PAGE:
My name is Sue, and I’m a long-time, full-time freelancer. While most of the time I’m in the trees of my business, once in a while I zoom out to the forest and think about how different my way of working has been from that of other people.
For 20 years, I’ve been the only one who cares that I’m at my desk at 9 a.m.
For 20 years, I have worked for people I’ve never met in person. Multiple bosses instead of one. The freedom to take the afternoon off to run an errand without clearing it with anyone (along with the harsh stop on cash flow that accompanies it).
Having spent the majority of my career working this way, I’m clearly Team Freelance. So, here’s why it’s been so great for me, and also why it might not work for everyone.
The pandemic-driven trend toward working from home (WFH) has provided the world with a window into a major benefit of freelancing. Friends newly cleared to WFH tell me they can get a lot more focused time, and often have fewer meetings. I just nod. Of course, temper this with the fact that many have to also deal with the challenge of family and especially kids at home. For others, the isolation factor is a downer. Yet many offices are facing arguments in favour of hybrid models, suggesting that many more are on board with the benefits of WFH.
For freelancers, the autonomy extends even further than occasional WFH days. Those who work for a single employer still need to ask for time off, whether it be to go to the dentist or take a vacation. Not me. You also may not have a lot of choices when it comes to your assignments. If your boss decides you should be focused on editing the meeting minutes when you’d rather tackle the annual report, you’re on the minutes. If I have a client that makes me edit meeting minutes? I can choose to “fire the client,” in freelance speak. A difficult decision, but also freeing.
On the downside of being a freelancer, clients can fire us too. Or they may just run out of work. Or they may ignore our emails when we try to pitch them. If the total upside is autonomy, the downside description of freelancing is “100 per cent commission.” Yes, a strong referral network and some dedication keep the pipeline mostly full, but even the most experienced freelancer occasionally experiences the famine end of the feast-famine cycle — and that can be scary. Income reserves and marketing, even when you’re busy, help to balance out the ups and downs.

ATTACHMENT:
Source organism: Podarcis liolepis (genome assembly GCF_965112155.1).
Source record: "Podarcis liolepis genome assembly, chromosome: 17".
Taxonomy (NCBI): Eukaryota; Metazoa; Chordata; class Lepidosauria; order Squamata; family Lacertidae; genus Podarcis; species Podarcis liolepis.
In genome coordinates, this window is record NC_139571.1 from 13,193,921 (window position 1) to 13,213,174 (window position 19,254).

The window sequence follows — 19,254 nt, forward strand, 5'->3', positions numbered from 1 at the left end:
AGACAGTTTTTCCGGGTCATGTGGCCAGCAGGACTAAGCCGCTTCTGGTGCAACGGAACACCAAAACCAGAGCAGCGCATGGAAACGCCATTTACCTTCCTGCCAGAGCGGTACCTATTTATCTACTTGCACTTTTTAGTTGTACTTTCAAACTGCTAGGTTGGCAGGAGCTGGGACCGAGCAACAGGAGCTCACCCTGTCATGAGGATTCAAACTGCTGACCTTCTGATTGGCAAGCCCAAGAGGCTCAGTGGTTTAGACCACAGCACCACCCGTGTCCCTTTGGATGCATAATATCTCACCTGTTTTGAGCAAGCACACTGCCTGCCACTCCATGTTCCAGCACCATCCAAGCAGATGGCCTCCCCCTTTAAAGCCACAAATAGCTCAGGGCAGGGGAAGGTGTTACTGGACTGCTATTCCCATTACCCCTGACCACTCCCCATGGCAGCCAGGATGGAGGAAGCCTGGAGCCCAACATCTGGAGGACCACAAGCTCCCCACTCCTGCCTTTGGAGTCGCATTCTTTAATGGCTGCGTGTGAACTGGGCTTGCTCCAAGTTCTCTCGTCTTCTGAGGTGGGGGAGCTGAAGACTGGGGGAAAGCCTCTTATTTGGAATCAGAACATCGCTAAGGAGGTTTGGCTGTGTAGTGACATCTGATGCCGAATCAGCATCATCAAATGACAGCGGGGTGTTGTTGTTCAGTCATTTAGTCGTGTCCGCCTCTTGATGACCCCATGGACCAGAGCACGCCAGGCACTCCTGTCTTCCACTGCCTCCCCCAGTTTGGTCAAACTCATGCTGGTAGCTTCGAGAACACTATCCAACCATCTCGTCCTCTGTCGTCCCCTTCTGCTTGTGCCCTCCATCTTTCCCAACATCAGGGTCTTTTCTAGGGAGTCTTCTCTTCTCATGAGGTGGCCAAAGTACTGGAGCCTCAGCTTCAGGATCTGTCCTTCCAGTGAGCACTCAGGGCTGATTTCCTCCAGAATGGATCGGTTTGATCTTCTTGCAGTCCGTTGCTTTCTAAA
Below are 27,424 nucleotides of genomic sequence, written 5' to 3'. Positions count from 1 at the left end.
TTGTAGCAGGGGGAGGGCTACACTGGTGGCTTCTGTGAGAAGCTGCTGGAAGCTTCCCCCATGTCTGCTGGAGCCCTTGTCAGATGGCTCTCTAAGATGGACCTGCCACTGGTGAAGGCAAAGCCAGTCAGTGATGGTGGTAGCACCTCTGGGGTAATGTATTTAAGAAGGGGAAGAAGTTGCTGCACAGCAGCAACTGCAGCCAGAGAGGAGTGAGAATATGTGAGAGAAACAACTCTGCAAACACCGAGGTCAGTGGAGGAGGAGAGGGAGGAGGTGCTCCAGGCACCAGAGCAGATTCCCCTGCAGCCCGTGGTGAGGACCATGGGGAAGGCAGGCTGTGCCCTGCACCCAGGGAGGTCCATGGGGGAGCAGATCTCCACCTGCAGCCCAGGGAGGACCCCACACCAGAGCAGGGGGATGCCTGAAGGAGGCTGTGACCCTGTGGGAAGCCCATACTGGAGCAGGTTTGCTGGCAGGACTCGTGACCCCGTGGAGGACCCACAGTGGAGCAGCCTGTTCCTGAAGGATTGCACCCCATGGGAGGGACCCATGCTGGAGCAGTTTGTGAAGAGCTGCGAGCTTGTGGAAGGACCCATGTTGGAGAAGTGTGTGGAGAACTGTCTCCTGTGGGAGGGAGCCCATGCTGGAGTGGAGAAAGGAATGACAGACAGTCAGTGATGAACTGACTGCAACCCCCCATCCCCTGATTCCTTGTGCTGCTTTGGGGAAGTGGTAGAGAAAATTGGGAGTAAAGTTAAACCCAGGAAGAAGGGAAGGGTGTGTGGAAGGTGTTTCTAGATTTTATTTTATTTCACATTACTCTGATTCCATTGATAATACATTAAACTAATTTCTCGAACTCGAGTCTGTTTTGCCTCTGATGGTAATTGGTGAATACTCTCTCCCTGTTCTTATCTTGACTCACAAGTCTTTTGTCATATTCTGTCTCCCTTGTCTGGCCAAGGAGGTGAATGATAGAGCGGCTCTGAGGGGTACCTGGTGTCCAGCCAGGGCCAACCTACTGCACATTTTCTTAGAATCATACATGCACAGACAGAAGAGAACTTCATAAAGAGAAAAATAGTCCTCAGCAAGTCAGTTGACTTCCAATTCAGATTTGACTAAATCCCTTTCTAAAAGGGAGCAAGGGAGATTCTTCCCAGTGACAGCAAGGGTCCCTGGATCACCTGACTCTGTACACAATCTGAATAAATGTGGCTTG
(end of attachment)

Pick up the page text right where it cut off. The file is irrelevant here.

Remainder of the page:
While a key to freelancing these days — especially for newcomers — is to pick a niche, I find there’s still an engaging variety of assignments and clients that are possible even within that. I can be working on a blog post, a marketing plan and a profile all on the same day. I have insight into how different organizations plan their communications, making me well-positioned to consult on strategy — because I’ve seen so many approaches. I’ve also been able to embrace variety in my work life; for example, I have taught at a college part-time for many years, and the flexibility of freelancing has allowed me to set aside part of my day for that.
Related to both autonomy and variety, the fun thing about owning a business is that you can try out new things. Want to build a micro-agency? Nobody to stop you. Try out a new niche? Go for it. Each year, I set myself a few new goals to try out in my business, whether they be new types of writing to learn (infographics, as we know them, were not a thing 20 years ago) or new tools that will help make my processes more efficient. I find this entrepreneurial aspect exhilarating, to always be thinking about new income streams and ways to grow.
The downside to self-direction is sometimes the world is not prepared for your greatness 🙂 and new directions are not always what you think they will be. Or sometimes the tools take a lot longer to learn than you thought.
Overall, what I’ve learned as a long-time freelancer is that I want to continue freelancing for another 20 years. It would probably take a call from The New Yorker to make me return to regular employment (my phone line is open). I’m looking forward to many more years of experimentation, variety and fun.
Previous post from Suzanne Bowness: A Little Help From My Friends: Starting a Mastermind Group
The Editors’ Weekly is the official blog of Editors Canada. Contact us.